The device is soldered onto an AlN carrier and then placed onto a copper heat sink for testing. A thermoelectric cooler (TEC) controls the chip temperature at 20 °C. We characterized the thermally tuned MCI laser with a wavelength spacing of 2.5 nm . During the characterization process, the SOA and the gain section are biased at a constant current of 100 mA and 120 mA, respectively. Figure 5(a) shows the superimposed lasing spectra of 18 lasing wavelengths from 1525 nm to 1567.5 nm. The corresponding SMSRs are shown in Fig. 5(b). The thermally tuned MCI laser achieved a tuning range of more than 42.5 nm with SMSRs above 48 dB across the tuning range, which verifies that the chirped grating can provide broad spectrum reflection. Figure 5(c) shows LI curves of the corresponding lasing wavelengths, where the threshold current is between 15.5 and 19.5 mA. LI curves are measured by reversely biasing the SOA as a detector to detect the output power. The power difference between different wavelengths is caused by two aspects. Firstly, the gain is different throughout the tuning range. Secondly, the reflection spectrum of grating is not smooth enough, which requires further optimization of the design and process of the grating. Simultaneously, in the next round of fabrication, the length of the grating can be shortened appropriately to reduce reflection and increase transmission to increase the output power.
The phase tuning capability of a single thermally tuned arm phase section is measured. Figure 6(a) shows the output power versus different micro-heater power of an arm phase section. The output power changes with the micro-heater power of one arm phase section periodically. Only about 2.9 mW is required for thermally tuned arm phase section to achieve 2π round-trip phase change. Total tuning powers at different lasing wavelength are shown in Fig. 6(b). The total thermal tuning power of 8 phase sections is less than 20 mW across the tuning range. The thermal power consumption is relatively low, which shows that the air layer has a good thermal insulation effect.
The linewidth of the laser is measured using the test system based on coherent optical receiver . To prevent the light being reflected back into the cavity by the ending face of fiber, the output light is coupled into a single-mode fiber through two collimating lenses, and a 60 dB free space isolator is inserted between the two lenses. The light from the laser enters into the single-mode fiber and is divided into two channels, one of which is delayed through 20-km fiber, and then two channels enter into the coherence receiver. The detector converts the interference optical signal into electrical signal, and the data is read through a real-time oscilloscope from which the FM noise spectrum is calculated. The Lorentzian linewidth is estimated from the frequency noise averaged between 200 and 400 MHz, the frequency range corresponding to white noise. The result is shown in Fig. 6(c), the linewidth below 100 kHz across the tuning range has been achieved.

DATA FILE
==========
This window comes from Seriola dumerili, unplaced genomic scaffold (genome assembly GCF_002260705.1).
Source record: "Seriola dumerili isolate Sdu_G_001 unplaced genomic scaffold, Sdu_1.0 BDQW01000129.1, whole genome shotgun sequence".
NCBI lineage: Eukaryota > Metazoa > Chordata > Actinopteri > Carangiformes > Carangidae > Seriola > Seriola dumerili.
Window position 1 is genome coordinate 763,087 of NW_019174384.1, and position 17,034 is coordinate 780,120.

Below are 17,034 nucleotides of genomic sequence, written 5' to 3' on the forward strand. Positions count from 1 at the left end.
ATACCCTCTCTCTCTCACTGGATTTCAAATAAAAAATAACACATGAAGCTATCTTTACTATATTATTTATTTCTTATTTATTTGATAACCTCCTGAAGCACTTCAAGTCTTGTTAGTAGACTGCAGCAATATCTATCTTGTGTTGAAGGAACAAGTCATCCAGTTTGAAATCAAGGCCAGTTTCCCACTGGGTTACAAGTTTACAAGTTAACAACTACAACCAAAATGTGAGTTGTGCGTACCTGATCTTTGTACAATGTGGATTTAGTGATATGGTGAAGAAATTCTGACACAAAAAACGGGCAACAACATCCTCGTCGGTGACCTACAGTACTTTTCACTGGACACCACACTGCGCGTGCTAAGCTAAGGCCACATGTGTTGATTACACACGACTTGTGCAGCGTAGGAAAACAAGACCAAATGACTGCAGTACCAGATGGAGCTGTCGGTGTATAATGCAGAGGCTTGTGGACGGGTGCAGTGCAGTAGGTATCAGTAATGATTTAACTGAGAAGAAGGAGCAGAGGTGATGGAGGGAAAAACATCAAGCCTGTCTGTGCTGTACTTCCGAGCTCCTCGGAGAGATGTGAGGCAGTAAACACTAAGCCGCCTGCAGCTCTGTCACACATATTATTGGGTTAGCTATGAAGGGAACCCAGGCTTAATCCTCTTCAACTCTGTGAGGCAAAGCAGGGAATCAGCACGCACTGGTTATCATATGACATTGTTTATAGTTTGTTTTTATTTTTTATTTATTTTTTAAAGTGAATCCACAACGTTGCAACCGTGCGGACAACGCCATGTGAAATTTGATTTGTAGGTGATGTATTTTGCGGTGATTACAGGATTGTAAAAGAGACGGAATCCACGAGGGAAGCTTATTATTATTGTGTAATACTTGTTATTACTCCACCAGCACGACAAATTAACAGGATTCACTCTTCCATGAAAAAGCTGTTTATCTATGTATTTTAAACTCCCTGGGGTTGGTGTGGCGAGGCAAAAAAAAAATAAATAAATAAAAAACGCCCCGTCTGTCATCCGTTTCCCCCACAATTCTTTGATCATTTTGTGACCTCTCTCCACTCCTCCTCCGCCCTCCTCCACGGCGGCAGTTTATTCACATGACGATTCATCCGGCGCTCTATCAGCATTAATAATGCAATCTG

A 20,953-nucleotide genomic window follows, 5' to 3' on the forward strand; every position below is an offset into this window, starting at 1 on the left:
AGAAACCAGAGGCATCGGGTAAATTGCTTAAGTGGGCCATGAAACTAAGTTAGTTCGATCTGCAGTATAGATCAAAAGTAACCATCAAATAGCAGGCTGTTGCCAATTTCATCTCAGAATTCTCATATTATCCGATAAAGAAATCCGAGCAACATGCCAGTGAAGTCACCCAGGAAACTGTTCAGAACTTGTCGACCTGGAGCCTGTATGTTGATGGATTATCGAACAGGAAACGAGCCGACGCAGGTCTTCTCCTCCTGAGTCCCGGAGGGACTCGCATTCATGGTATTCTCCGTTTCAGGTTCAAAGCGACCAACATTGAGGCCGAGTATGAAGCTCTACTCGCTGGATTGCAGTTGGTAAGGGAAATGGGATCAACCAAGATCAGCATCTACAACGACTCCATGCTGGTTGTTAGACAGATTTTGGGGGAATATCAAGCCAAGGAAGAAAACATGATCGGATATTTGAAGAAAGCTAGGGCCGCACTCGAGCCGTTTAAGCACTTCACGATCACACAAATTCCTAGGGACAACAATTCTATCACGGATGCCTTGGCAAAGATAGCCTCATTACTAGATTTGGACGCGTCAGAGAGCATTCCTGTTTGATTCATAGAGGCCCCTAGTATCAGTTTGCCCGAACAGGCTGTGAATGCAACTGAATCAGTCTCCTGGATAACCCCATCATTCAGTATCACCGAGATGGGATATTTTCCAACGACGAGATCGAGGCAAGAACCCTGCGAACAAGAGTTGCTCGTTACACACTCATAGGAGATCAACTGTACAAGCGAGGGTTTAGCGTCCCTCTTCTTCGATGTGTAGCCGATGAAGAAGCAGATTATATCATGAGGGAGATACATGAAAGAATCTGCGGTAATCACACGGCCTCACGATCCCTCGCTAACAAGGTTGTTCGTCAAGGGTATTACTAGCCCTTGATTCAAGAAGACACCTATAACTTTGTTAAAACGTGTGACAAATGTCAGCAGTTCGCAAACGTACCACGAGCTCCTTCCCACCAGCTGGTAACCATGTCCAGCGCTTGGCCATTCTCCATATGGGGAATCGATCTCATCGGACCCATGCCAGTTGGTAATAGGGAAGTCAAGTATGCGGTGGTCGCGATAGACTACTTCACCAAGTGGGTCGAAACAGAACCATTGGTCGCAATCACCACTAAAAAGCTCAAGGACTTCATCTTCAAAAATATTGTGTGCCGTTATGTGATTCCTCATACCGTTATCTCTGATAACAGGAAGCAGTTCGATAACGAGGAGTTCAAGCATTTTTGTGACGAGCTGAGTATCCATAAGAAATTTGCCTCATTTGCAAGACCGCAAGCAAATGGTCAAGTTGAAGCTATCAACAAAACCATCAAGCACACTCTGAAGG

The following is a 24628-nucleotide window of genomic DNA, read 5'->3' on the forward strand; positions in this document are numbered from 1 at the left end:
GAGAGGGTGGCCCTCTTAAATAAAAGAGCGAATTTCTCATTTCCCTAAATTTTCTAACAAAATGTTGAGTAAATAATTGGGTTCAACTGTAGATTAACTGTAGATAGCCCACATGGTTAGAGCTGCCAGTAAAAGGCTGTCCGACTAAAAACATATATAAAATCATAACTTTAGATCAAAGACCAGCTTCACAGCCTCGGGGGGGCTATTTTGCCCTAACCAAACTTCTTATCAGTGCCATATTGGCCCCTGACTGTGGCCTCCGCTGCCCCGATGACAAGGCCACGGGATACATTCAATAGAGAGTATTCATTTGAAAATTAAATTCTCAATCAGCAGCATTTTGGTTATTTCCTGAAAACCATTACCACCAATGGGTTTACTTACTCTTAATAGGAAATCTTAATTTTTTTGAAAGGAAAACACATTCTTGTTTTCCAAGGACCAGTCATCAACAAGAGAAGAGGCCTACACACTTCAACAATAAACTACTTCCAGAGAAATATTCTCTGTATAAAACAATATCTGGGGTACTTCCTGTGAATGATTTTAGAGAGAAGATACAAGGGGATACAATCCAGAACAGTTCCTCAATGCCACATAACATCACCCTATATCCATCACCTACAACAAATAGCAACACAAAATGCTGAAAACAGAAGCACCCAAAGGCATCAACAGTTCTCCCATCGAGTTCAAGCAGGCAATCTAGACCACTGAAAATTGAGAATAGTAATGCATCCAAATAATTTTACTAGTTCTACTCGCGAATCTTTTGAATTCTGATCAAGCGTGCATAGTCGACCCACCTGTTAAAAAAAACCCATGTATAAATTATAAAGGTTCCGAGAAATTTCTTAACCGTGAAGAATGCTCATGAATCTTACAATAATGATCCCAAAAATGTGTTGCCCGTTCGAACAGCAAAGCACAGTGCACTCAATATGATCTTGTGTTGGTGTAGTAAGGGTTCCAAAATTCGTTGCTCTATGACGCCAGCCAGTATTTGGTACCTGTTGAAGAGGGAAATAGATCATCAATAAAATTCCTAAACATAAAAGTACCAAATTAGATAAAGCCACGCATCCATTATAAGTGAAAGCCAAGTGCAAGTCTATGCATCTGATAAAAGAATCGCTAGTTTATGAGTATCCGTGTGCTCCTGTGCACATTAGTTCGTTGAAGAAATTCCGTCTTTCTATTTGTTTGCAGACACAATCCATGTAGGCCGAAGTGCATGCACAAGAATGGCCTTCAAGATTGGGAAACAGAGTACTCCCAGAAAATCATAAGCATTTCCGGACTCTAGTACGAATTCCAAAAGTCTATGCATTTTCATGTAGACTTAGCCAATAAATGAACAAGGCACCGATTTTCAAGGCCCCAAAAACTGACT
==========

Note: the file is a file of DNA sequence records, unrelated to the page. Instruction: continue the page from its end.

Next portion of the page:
The optical intensity distribution of the emitted light from the MCI laser without SSC and with SSC measured by a camera is shown in Fig. 7. After the MCI laser integrated with SSC, the optical intensity distribution of the emitted light is close to be circular, which is beneficial for coupling to a fiber. In order to evaluate the effect of reduced divergence angle and increased coupling efficiency with fiber, two devices with SSC and without SSC are compared. Firstly, a large-area Ge detector is used to detect the output power of two devices. Subsequently, the power coupled into a lensed fiber with a beam waist diameter of 2.5 μm is detected. During the measurement, the gain section current is held constant at 160 mA and the output power versus SOA current is measured. Figure 8 shows the comparison of the two devices with and without SSC. The laser with SSC shows slightly higher output power. The reason is that the divergence angle of the laser without SSC is relatively large, and the limited area of the Ge detector is not large enough to receive all the power. Figure 8(b) shows the output power coupled into a lensed fiber versus SOA current at different lasing wavelength. The integration of SSC greatly improves the coupling efficiency between the laser and the lensed fiber. The output power coupled into a lensed fiber increases by 70% at a gain current of 160 mA and SOA current of 280 mA. The output power coupled into a lensed fiber of the thermally tuned MCI laser integrated with SSC can be higher than 16 dBm.